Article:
Magnetite nanoparticles as efficient materials for removal of glyphosate from water

Abstract

Glyphosate is one of the most commonly used herbicides, but, due to its suspected toxicity, it is simultaneously the most disputed one. Its worldwide application in huge quantities may lead to water concentrations that locally exceed statutory contamination levels. Therefore, a simple toolkit is required to remove glyphosate and its major metabolite from water. Here we show a method for the magnetic remediation of glyphosate from artificial and real water samples to below the maximum permissible value or even below the analytical detection limit. The chemical structure of glyphosate enables fast and stable covalent binding on the surface of magnetite (Fe3O4) nanoparticles, which act as catchers and carriers for magnetic removal. The small size of the nanoparticles (~20 nm diameter) provides a large active area. The glyphosate binding was analysed by infrared spectroscopy, thermogravimetric analysis and dynamic light scattering, while the remediation was investigated by liquid chromatography–mass spectrometry. Results from molecular dynamics simulations support the proposed binding mechanism. The combination of efficient remediation with inexpensive and recyclable magnetite nanoparticles suggests a simple method for the sustainable removal of glyphosate, and the concept may lead to a general approach to eliminate this class of organophosphorus compounds from water.

Access options

Rent or Buy article

Get time limited or full article access on ReadCube.

from$8.99

All prices are NET prices.

Fig. 1: A schematic outline for the proposed magnetic GLY collection.
Fig. 2: MD simulations.
Fig. 3: GLY extraction with artificial samples.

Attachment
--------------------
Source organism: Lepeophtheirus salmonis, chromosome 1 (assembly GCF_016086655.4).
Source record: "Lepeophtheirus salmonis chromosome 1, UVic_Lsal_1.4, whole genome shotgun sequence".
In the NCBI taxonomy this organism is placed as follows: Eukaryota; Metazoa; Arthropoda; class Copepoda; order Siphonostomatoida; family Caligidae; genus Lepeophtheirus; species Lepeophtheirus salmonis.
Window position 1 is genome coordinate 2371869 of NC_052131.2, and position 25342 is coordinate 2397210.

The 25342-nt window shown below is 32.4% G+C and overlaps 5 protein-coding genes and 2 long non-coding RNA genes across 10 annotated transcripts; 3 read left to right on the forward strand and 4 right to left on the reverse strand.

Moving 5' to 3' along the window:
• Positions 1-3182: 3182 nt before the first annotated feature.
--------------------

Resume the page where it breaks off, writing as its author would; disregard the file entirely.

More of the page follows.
Fig. 4: GLY extraction with real water samples.
Fig. 5: Selective GLY extraction.

Data availability

The authors declare that the data supporting the findings of this study are available within the paper and its Supplementary Information. All data and scripts are available from the corresponding author upon request.

References

  1. 1.

    Commission Implementing Regulation (EU) 2017/2324 of 12 December 2017 renewing the approval of the active substance glyphosate in accordance with Regulation (EC) No. 1107/2009 of the European Parliament and of the Council concerning placing of plant protection products on the market, and amending the Annex to Commission Implementing Regulation (EU) No 540/2011. Off. J. Eur. Union L333, 10–16 (2017).

  2. 2.

    Some Organophosphate Insecticides and Herbicides / IARC Monographs on the Evaluation of Carcinogenic Risks to Humans Vol. 112 (IARC, 2017); https://go.nature.com/2YhKeo9

  3. 3.

    Giesy, J. P., Dobson, S. & Solomon, K. R. in Reviews of Environmental Contamination and Toxicology: Continuation of Residue Reviews (ed. Ware, G. W.) 35–120 (Springer, 2000).

  4. 4.

    Jönsson, J., Camm, R. & Hall, T. Removal and degradation of glyphosate in water treatment: a review. J. Water Supply Res. Technol. 62, 395–408 (2013).

  5. 5.

    Hall, T. & Camm, R. Removal of Glyphosphate by Water Treatment WRc report UC7374 (WRC, 2007); https://go.nature.com/35UXkdw

  6. 6.

    Qu, X. & Alvarez, P. J. J. Applications of nanotechnology in water and wastewater treatment. Water Res. 47, 3931–3946 (2013).

  7. 7.

    Dong, Y., Guo, D., Cui, H., Li, X. & He, Y. Magnetic solid phase extraction of glyphosate and aminomethylphosphonic acid in river water using Ti4+-immobilized Fe3O4 nanoparticles by capillary electrophoresis. Anal. Methods 7, 5862–5868 (2015).

  8. 8.

    Hsu, C.-C. & Whang, C.-W. Microscale solid phase extraction of glyphosate and aminomethylphosphonic acid in water and guava fruit extract using alumina-coated iron oxide nanoparticles followed by capillary electrophoresis and electrochemiluminescence detection. J. Chromatogr. A 1216, 8575–8580 (2009).

  9. 9.

    Fiorilli, S. et al. Iron oxide inside SBA-15 modified with amino groups as reusable adsorbent for highly efficient removal of glyphosate from water. Appl. Surf. Sci. 411, 457–465 (2017).

  10. 10.

    Pujari, S. P., Scheres, L., Marcelis, A. T. M. & Zuilhof, H. Covalent surface modification of oxide surfaces. Angew. Chem. Int. Ed. 53, 6322–6356 (2014).

  11. 11.

    Klauk, H., Zschieschang, U., Pflaum, J. & Halik, M. Ultralow-power organic complementary circuits. Nature 445, 745–748 (2007).

  12. 12.